Be Inspired by Brenda Gottsabend


I open my eyes. Light waves pass through my cornea and pupil, then hit the lens, which sends them, upside down, towards the goo-jelly retina. Rods and cones sort out shape and color, then dump the information on my optic nerve. The picture zings off to a cortex which tells me that I see a coffee cup, a pencil, words across a screen.

That’s my vision. It’s the way vision works for most people that I know. Brenda Gottsabend is an exception. Her eyes unearth a certain magic beneath the veil of the mundane. For Brenda, a scrubby pane of glass provides a window to a story. Shadows and geometry have voices. Architecture sings. Rain puddles are portals to a new perspective. Reflections really do make you think. The world, in Brenda’s eyes, is an unfolding transformation. You never know just what you’ll see.

You might chalk it up to a clearer cornea. A better goo-jelly retina. Faster nerves. But in the end, it’s Vision. After almost 30 years as an IT professional, Brenda gave up her job, her benefits, her matching 401 contributions, and free cable tv, to go back to school in graphic design. And find her eye.

I met Brenda through a beginning bloggers’ contest on Judy Dunn’s website. We didn’t win the contest, but we got something even better. Over the last year and a half, we’ve become friends and creative partners. Brenda’s photographs are the heart of Wing-Feather Fables. Even after a year of working together on this project, I still get a delicious thrill when she sends me new images. What stories will I find there? What wonder? Her work fuels my imagination.

It is my distinct pleasure and a huge honor to have Brenda as my guest today. I know you will, like me, be inspired by her Vision. Framed by her eye, those light waves are never just a coffee cup, a pencil, or words across the screen. They are amazement.

Brenda guest post 1-Delicate-Repetition

     “I took to photography like a duck to water.”
Berenice Abbott

For most of my life, I had little interest in photography as a medium of creative expression. During my children’s growing-up years, I was a grudging photographer at best, taking snapshots of the requisite big moments, mainly because such parental behavior was expected.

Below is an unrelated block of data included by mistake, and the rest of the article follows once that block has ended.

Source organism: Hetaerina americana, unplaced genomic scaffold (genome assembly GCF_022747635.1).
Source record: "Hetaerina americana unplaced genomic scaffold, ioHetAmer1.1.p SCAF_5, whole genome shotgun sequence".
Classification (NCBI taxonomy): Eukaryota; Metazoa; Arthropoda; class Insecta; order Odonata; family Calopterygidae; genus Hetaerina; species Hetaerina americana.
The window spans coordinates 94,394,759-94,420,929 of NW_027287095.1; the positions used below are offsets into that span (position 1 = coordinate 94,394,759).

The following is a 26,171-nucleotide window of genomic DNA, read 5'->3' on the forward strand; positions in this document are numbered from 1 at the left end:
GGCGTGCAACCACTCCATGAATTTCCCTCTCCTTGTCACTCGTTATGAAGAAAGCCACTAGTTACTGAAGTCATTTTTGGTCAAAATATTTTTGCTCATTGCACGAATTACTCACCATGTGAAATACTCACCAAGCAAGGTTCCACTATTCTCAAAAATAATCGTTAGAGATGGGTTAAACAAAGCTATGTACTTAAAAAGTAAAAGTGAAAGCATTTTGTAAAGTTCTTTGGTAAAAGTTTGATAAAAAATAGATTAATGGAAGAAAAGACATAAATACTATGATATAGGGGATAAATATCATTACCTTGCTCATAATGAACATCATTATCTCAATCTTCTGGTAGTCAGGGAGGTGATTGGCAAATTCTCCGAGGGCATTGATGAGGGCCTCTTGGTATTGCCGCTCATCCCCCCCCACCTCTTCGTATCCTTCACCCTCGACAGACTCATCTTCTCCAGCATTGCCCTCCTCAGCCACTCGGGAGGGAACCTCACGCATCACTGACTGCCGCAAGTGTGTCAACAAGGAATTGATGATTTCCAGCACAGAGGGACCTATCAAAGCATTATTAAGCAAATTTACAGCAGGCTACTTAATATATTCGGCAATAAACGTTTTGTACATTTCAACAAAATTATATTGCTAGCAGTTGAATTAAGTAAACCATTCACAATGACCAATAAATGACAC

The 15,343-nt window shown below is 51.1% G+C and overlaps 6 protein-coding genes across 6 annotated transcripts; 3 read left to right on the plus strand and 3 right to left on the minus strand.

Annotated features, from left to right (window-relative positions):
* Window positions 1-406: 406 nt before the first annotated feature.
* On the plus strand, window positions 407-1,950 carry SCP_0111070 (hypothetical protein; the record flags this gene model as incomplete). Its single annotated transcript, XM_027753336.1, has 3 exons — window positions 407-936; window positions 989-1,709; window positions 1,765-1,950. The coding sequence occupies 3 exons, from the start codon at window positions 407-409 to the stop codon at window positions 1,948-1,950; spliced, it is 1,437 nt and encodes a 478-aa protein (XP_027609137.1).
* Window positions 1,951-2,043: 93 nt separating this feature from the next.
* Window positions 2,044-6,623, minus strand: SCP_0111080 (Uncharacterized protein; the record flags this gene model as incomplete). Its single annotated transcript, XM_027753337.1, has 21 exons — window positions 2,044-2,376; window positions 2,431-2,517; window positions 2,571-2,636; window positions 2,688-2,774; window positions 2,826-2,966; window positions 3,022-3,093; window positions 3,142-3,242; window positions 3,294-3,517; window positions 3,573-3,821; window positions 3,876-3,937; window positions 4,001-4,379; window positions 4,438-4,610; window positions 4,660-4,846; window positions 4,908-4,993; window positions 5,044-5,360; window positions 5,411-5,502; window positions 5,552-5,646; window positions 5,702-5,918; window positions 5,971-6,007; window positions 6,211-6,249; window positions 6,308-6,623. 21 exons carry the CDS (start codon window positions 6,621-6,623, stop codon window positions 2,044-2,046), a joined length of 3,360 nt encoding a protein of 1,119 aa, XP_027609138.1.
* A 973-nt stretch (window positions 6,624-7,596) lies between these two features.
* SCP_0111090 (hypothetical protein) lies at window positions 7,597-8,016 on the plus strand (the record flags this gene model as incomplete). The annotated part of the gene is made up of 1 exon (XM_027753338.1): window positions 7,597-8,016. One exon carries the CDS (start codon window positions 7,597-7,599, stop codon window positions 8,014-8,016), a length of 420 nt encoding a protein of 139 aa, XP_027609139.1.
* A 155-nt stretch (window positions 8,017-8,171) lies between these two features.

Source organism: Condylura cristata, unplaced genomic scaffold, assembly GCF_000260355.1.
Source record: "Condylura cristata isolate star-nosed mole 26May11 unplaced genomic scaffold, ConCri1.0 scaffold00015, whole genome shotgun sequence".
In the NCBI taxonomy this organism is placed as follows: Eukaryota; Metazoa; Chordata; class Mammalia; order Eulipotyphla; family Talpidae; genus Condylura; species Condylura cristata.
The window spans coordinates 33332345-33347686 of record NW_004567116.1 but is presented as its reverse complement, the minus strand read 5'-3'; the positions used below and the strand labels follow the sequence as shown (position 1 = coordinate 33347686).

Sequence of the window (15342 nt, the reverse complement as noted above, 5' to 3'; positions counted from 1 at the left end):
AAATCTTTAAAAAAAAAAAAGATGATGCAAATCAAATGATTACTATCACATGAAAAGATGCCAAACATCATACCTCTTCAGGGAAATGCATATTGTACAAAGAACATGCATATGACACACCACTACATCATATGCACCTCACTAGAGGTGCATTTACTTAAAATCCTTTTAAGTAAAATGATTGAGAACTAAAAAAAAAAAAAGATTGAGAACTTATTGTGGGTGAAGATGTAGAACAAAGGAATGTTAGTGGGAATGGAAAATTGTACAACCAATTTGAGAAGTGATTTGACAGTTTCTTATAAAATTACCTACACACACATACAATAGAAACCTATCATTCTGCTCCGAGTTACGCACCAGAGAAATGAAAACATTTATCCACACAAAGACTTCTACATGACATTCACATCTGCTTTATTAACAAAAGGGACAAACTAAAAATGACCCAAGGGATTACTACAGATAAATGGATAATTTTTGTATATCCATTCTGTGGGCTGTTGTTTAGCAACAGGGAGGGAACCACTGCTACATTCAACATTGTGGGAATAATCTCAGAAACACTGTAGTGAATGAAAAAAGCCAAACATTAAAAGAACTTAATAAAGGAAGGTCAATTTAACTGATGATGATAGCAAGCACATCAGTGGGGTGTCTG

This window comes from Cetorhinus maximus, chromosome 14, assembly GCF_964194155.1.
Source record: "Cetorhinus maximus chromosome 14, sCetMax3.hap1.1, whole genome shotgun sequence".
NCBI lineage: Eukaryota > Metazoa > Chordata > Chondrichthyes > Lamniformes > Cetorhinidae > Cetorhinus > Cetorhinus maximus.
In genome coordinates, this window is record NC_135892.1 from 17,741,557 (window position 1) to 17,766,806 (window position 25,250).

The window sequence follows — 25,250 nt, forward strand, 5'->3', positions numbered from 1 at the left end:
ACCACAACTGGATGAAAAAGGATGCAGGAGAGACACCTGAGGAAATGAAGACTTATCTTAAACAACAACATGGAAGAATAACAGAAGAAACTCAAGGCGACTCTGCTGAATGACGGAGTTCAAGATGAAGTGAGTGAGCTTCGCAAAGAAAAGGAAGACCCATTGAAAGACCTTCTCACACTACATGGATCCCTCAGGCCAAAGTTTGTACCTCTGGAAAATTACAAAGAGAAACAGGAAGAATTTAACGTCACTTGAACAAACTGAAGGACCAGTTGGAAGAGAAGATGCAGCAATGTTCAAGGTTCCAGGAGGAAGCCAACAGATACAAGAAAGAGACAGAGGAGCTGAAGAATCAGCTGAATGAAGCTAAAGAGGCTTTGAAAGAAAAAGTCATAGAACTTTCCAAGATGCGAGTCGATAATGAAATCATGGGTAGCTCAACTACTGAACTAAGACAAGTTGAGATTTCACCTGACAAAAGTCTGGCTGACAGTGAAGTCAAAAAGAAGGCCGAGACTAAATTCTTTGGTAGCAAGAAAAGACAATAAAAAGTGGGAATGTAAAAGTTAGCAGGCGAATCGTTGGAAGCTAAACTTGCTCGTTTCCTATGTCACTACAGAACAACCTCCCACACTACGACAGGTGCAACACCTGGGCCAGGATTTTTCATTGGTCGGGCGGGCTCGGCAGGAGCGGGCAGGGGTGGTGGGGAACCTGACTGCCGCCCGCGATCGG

No, my creative spirit was fed through other outlets. Over the years, I dabbled in many creative endeavors, from beading to crochet, a decade-long relationship with rubber stamping and the paper arts.

Photography, however, was never on my creative radar. After all, photography was much too technical. There was all that business of f-stops, aperture, exposure, shutter speeds and reciprocal triangles. Darkroom processing and smelly chemicals. Lugging around big cameras and lenses. There were flashes and reflectors and light meters. And besides – what in my immediate world was photo-worthy? No, photography was definitely not for me.

Then a tsunami of change flowed through my life. After 30 years, I left my professional career and went back to school to study graphic design. I loved it.

Except when I discovered that one of the certificate requirements was a Digital Photography course.

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I entered the classroom filled with trepidation. I was the only student with a point-and-shoot digital camera instead of a dSLR.  I just knew this was going to be a disaster of major proportion and an excruciating 8 weeks.

It wasn’t, in fact, a disaster but a revelation.  I became the duck and photography my water.

I believe there are things that come into our lives only when we are ready for them. And I was finally ready for the lessons photography had to teach me about myself and the way I view the world.

It has been four years since we found each other; four years of walking the streets of my hometown, seeing it with brand new eyes. Because that’s the thing about photography – once you learn to “see”, you can’t “un-see” – your vision is changed forever.

I used to believe that great photographs could only be created in sublime locations. How could the humble streets of Canton, Ohio compare to the great cities of Europe, the pristine beaches of the Caribbean or the majesty of the Rocky Mountains?

But this is the gift photography has given me: to understand that everything – the mundane, the familiar, the commonplace – is an opportunity to transform the ordinary into the extraordinary.

Brenda Guest Post 3-Fire-Reflection

And it is this transformation that explains why photography is part of my daily life, even on those days when I must force myself to pick up the camera. It isn’t about whether the result is a fantastic or memorable image but rather the thrill within that quiet moment of discovery, when something new is seen.

From the vast array of photographic possibilities, I am carving my own way, making choices. Patching together the things that work for me and eliminating the things which don’t. Ignoring the “shoulds” and the “musts”.

I am enamored with shadows and reflections and geometry; with lines and shapes and light. I can’t really explain the attraction. Why my eyes have become sensitive to their presence. Rather than question, I am trying to be still and see. To train my lens on the images which have meaning for me – which trigger that electric jolt of recognition – “this speaks to me.”

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My goal is to see the world, in all its imperfection, as something exquisite. And then share it.

 “Find awe,
let it shake you,
melt you,
lift you,
then share it.”

From The Good Life Project “Living Creed”
by Jonathan Fields

Brenda Gottsabend is a photographer who chases sunlight and shadows, searching for magic with which to fill the frame. Having retired from the corporate world in 2011, she now packs her days with photography, Photoshop, blogging at How to Feather an Empty Nest and a daily dose of dark chocolate. In her role as a volunteer graphic designer for Nest, she has discovered her life’s calling – proving the adage that it’s never too late. Prints of her work are available in her online shop.   

Where will your vision lead you today? What will you see differently, with new eyes?

22 thoughts on “Be Inspired by Brenda Gottsabend

  1. Pingback: Be Inspired Guest Post | How to Feather an Empty Nest